You have reached your limit of free articles this month.

Enjoy unlimited access to

Starting at just 99¢ for 8 weeks.


  • ePAPER

You have read of premium articles.

Get unlimited access to all of our breaking news, in-depth coverage and interactive features. Starting at just 99c for 8 weeks.


Welcome to

Your source for Clark and Champaign counties’ hometown news. All readers have free access to a limited number of stories every month.

If you are a News-Sun subscriber, please take a moment to login for unlimited access.

breaking news

Former President George H.W. Bush hospitalized in Houston, official says

Down but never out on a Michigan farm

Mardi Jo Link’s world was in tumult. Her husband had just moved out of their home on an acreage near Traverse City, Mich. Their three sons, Owen, Luke and Will remained with her. The author guides us through these events in her memoir “Bootstrapper: From Broke to Badass on a Northern Michigan Farm.” She refers to her soon to be ex-husband as “Mr. Wonderful.”

As this suddenly single mom envisions the challenges confronting her she declares that: “I have recently named my place the Big Valley, in homage to the television ranch of my youth.” “Bootstrapper” documents this family’s journey through experiences that range from harrowing to hilarious.

Link’s primary income from freelance writing was sporadic and unpredictable. As she tallied up the bills that must be paid she could see a looming shortfall just around the bend. It was time to economize, and fast.

Her three sons are the heroes of this story. They rarely complain and took most things in stride as their mother tries to figure out how to keep them afloat. Their wardrobes are procured in thrift stores. Food is in short supply. The boys bundle up to stay warm inside their chilly house.

She falls behind on the gas bill. They need to find another way to stay warm. On the cover of the book there is a picture of an axe. This image is emblematic of their resilience and determination. They begin harvesting dead wood on their property to burn in the fireplace for heat.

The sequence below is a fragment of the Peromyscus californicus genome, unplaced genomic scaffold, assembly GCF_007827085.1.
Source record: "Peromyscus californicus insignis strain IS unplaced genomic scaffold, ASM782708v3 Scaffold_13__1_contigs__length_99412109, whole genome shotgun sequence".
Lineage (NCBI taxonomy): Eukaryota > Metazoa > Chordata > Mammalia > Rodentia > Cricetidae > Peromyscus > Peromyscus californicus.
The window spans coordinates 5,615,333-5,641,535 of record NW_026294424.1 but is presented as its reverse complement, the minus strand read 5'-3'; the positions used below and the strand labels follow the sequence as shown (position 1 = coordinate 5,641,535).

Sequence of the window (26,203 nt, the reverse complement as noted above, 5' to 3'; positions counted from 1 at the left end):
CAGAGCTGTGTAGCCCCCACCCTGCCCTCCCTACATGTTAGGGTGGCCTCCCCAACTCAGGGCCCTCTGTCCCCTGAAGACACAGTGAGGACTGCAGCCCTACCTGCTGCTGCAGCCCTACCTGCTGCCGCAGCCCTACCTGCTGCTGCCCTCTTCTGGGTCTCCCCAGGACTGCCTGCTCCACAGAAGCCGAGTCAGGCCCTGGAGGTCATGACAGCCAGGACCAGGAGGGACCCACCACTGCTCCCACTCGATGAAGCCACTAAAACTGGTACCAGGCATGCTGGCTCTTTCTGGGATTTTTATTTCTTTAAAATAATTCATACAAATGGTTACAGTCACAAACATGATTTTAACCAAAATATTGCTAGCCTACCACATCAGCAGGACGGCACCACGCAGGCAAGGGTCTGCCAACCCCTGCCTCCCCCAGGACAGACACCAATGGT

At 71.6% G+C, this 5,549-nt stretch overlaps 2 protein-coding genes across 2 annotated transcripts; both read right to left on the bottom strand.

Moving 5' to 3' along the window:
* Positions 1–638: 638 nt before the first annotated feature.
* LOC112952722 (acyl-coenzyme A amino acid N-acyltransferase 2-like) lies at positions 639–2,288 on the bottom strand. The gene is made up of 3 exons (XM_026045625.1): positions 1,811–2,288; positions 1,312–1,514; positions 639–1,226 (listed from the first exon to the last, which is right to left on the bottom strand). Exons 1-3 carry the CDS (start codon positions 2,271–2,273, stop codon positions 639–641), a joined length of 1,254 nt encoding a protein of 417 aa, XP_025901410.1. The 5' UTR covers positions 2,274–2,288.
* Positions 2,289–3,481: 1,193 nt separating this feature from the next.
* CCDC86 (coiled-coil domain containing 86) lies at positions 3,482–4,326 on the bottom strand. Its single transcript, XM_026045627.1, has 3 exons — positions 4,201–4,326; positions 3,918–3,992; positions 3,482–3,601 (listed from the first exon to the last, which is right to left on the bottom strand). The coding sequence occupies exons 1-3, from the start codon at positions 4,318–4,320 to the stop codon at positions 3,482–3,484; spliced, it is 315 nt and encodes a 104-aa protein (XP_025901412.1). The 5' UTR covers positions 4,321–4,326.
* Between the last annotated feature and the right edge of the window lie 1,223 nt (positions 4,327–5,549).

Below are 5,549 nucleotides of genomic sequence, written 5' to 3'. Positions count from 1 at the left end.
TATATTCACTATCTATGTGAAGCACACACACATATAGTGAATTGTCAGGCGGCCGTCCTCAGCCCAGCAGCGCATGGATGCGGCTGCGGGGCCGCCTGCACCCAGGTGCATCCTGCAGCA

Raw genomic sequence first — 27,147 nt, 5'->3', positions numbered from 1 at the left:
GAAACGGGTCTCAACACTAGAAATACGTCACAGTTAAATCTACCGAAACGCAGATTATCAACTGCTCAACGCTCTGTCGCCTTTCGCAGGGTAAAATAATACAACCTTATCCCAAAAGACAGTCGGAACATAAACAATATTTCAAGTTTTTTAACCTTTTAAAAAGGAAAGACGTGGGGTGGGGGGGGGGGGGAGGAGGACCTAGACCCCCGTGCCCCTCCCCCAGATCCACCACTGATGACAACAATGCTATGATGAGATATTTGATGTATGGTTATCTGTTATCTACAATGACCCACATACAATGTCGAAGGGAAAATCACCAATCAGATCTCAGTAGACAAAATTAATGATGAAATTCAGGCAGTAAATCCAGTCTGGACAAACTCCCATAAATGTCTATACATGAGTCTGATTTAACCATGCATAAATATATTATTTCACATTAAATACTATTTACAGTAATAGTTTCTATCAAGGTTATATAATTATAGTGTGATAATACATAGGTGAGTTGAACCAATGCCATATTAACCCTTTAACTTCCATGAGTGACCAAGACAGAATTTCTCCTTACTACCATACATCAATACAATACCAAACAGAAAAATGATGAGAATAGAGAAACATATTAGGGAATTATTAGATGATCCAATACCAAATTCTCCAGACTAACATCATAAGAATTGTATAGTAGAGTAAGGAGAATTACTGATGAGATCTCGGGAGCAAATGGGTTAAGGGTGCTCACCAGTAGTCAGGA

They run out of firewood. Mardi Jo loads the boys into the mini-van.

They drive along and search for firewood on the road shoulders. When they spot a log that has fallen from another vehicle they stop to gather it up.

They plant large vegetable gardens and try raising their own food in the form of chickens. They have one group of hens that provides eggs.

Another flock is destined to become chicken dinners. These poultry plots run ridiculously awry.

Mardi Jo’s upcoming divorce looms like some dark iceberg on the horizon. When the divorce is ultimately enacted she will be forced to try to obtain another mortgage on the Big Valley. This seems to be an insurmountable obstacle.

There’s one certain thing about Mardi Jo Link; don’t ever count her out. When the well pump fails the driller suggests that “maybe you’d like to talk it over with your husband.” She realizes that “my circumstances are so unsalvageable that even my I-am-woman-hear-me-roar self doesn’t think to be offended by this.”

In an interview Link revealed that six years ago she submitted an essay to the Antioch Writer’s Workshop in Yellow Springs. Her submission earned her a scholarship to that year’s workshop. It took time for her essay to flourish and grow. It became the seed for this book.

“Bootstrapper” demonstrates how a stubborn mother and her three brave boys pulled themselves right up by their own boot straps. “Mr. Wonderful” probably won’t be reading it.

Reader Comments ...

Next Up in Springfield Entertainment

NFL dismisses report claiming Lady Gaga can't talk Trump at Super Bowl Halftime Show
NFL dismisses report claiming Lady Gaga can't talk Trump at Super Bowl Halftime Show

Pop star Lady Gaga is weeks away from headlining the Super Bowl Halftime Show, but one report says she won't be able to talk about the election or President-elect Donald Trump, who will be inaugurated as president by the time of the show. According to Entertainment Tonight, citing an unnamed source, Gaga will not be allowed to talk about politics,...
SSO’s Grapes & Escapes gets a ‘Clue’
SSO’s Grapes & Escapes gets a ‘Clue’

Contact this contributing writer at No dinner plans for Saturday, Feb. 4? The Springfield Symphony Orchestra will gladly offer a “Clue.” The annual Grapes & Escapes fundraiser turns to colorful characters and daring detectives for its 2017 theme with a beloved board game as its inspiration — “Clue: The...
Burt Reynolds to auction replica 'Smokey and the Bandit' Trans-Am
Burt Reynolds to auction replica 'Smokey and the Bandit' Trans-Am

Remember the iconic muscle car driven by Burt Reynolds in the kitchy yet classic 1977 movie Smokey and the Bandit? Who wouldn't want to own a Trans-Am just like it? Bidders will get their chance Friday at an auction in Arizona, MSN Autos reports.  A listing for the Barrett-Jackson sale in Scottsdale shows a Pro-Touring Firebird...
Report: Jennifer Holliday pulls out of Trump inauguration concert
Report: Jennifer Holliday pulls out of Trump inauguration concert

Holliday retweeted The Wrap's report on her Twitter account.In a letter addressed to "my beloved LGBT community," Holliday explained why she initially accepted the invitation to perform at the inauguration, saying she wanted to perform for the people, not for Trump. But after a vocal backlash, Holliday has decided not to perform.  According...
Children remember your words for the rest of their lives

“Parentspeak - What’s Wrong with How We Talk to Our Children — and What to Say Instead” by Jennifer Lehr (Workman, 276 pages, $14.95) We’ve all seen it. And heard it. In public places, watching parents interact with their children, what’s being said and done. Heck, maybe they were your own kids and you are evaluating...
More Stories